As of March 29, the United States, whose population is 330 million, had performed tests on 1 in 366 people, roughly. By comparison, Italy, whose population is about 60 million and is one of the worst-hit countries, has tested 1 in 133 people, and much of that came after a surge in testing as Italians already with the disease overwhelmed the country's hospitals.
Russia, meanwhile, had conducted 343,500 tests as of March 30. With a population of 144 million, that means only 1 in 419 people had been tested.
Russia's efforts to ramp up testing were stymied by existing protocols: relying on a single Siberian laboratory to do second, confirmation tests of preliminary results. And some advocates have said the test that had been in wide use was flawed, producing false negatives. The government has since shifted tactics, and is doing wider and more rapid testing.
Most affected countries are ramping up testing to get a wider segment of their populations, so those testing rates will improve.
Why are some countries able to do it quickly, while others are struggling?
Though considered highly accurate, the nasal-swab test does take some time to conduct: from the moment a person's nose is swabbed, to the time that a lab can do the test, and then notify the person of the test results. And that's under the best of circumstances.
Some countries have pushed to quicken testing protocols: drive-through testing is now appearing in some places, where people can be tested while seated in their cars.
South Korea has successfully utilized a telephone-booth type of system: People step into glass booths and are tested quickly and safely. This also minimizes the possibility of a medical worker being infected while conducting a test.
South Korea, which has reportedly tested around 1 in 250 people, has also benefited from its previous experience with SARS, the respiratory illness that also emerged in China in the early 2000s, according to Preston.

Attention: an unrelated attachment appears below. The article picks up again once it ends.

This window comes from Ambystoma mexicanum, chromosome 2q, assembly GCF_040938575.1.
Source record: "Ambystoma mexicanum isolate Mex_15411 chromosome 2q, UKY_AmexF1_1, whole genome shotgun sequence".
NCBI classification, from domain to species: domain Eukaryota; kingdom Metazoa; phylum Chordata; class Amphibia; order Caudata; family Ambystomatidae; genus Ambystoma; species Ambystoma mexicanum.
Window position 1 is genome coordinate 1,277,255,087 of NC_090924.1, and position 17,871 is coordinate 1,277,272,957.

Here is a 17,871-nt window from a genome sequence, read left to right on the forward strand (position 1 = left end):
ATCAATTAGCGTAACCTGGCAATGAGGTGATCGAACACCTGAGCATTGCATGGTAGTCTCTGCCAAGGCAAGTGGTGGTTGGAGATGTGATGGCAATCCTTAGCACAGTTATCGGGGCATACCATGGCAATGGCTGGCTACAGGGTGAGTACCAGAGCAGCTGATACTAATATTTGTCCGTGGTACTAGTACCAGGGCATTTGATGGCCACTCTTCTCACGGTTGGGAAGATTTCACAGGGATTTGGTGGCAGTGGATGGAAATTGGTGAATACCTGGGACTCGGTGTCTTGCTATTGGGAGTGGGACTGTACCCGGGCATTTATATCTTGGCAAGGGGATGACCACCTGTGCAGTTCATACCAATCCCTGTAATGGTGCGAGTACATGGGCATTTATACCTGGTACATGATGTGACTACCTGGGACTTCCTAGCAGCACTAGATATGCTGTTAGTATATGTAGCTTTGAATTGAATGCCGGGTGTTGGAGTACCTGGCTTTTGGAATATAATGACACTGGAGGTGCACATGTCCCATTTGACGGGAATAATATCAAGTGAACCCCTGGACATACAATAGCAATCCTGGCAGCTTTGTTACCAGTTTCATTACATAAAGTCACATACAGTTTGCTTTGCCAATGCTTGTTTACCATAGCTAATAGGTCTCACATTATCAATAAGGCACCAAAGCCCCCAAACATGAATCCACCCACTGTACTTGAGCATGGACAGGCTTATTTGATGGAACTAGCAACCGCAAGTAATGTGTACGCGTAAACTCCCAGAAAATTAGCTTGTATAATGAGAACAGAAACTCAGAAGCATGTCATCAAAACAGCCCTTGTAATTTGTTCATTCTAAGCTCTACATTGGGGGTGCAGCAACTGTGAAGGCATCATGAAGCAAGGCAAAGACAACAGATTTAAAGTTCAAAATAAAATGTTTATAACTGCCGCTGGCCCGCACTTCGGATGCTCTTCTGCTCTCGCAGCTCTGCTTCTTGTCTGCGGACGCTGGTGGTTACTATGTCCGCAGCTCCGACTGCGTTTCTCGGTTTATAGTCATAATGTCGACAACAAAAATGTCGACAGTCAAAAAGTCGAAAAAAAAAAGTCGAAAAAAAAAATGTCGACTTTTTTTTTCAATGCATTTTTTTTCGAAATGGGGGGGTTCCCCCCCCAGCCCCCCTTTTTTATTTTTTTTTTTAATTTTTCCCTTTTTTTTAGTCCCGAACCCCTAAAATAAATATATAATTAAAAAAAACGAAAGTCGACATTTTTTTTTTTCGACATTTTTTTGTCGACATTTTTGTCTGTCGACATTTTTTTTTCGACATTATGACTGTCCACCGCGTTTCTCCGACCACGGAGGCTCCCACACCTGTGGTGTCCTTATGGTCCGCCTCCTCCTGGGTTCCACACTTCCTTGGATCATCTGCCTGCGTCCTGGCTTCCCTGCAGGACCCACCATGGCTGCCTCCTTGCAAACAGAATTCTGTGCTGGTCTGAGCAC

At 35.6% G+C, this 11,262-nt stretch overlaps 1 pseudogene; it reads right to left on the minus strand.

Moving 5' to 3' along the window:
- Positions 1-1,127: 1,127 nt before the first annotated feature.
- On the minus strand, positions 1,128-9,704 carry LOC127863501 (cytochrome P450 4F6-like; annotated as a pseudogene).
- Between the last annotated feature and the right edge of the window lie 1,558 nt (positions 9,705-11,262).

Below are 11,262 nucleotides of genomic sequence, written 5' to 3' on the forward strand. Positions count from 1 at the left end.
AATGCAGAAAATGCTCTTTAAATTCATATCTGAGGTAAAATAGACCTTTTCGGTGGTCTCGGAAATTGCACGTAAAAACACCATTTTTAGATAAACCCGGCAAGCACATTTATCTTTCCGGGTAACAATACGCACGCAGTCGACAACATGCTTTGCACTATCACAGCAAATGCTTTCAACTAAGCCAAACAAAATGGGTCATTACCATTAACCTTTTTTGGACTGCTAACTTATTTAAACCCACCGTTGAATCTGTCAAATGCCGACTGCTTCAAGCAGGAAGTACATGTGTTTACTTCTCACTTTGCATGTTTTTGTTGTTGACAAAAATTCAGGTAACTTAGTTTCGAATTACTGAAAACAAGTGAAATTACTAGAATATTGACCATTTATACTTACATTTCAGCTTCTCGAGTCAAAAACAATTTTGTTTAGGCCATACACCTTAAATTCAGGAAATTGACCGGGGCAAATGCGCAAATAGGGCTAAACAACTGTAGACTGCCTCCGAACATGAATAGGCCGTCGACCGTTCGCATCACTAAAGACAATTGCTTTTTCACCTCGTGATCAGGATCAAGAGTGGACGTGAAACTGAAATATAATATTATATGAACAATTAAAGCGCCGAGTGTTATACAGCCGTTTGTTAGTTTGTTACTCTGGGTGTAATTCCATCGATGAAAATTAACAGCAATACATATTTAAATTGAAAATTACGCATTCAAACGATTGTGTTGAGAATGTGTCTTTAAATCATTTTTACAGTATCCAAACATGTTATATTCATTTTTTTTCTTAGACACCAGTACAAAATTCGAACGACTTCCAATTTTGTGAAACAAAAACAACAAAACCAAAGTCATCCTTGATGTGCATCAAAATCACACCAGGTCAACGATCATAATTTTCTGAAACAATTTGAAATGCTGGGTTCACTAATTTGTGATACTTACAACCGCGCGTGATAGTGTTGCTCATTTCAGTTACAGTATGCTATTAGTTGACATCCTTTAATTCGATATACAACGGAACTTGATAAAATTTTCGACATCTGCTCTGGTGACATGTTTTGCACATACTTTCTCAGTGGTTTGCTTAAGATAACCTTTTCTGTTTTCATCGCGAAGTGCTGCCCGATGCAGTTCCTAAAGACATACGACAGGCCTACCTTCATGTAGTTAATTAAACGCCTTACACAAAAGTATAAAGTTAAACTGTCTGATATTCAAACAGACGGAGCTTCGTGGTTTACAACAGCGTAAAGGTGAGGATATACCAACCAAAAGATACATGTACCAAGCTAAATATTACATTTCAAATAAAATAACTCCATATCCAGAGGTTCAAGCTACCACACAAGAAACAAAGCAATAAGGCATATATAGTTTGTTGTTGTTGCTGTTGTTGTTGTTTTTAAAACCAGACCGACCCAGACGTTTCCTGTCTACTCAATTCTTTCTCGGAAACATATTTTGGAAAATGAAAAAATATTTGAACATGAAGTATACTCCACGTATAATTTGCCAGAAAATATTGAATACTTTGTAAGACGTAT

That disease infected fewer than 8,500 people worldwide, and killed an estimated 774 people, according to the WHO.
"My feeling is that [South Korea] had better capacity for testing early on," he said. "And also they really, really triggered that tracing, you know, identification and contact tracing of those first cases very quickly."
With a large, well-funded, modern health-care system, and some of the world's best medical universities, the United States should have been in a good position to test quickly and widely.
That didn’t happen for a variety of reasons, experts say, including regulatory delays and mixed messages about the scope of the problem from the White House and elsewhere.
"Testing is the biggest problem that we're facing," said Peter Slavin, president of Massachusetts General Hospital in Boston.
"The idea that you can suddenly go from having a capacity where you can run hundreds of tests today, which is kind of all you would need to do for most diseases during normal situations, to doing tens of thousands or even hundreds of thousands of tests a week. I mean, that's difficult," Preston told RFE/RL. That's "because these tests have to be performed properly, particularly if you're going be making crucial decisions on who's OK to continue working in the hospital based on these."
Several private companies around the world, meanwhile, are rushing to speed up the time it takes to get the actual lab result.
The U.S. company Abbott Laboratories last week won regulatory approval for a coronavirus testing system that can tell if someone is infected in as little as five minutes. The system is also small and portable.
Swiss pharmaceutical giant Roche also won U.S. approval last week for a test that provides results in three hours.
Faulty testing has also been a problem. Spain, Georgia, and Turkey are among the countries that obtained a coronavirus test from a Chinese company, but later discovered the tests were defective, having a high rate of error.
"There's huge questions arising as to what...level are we prepared to go to protect ourselves," Preston said. "So I think we need to rethink our global infrastructure for dealing with pandemics.
"We've been predicting this for so many years, but it's remained sort of a theoretical exercise to a large degree, and clearly not anymore," he said.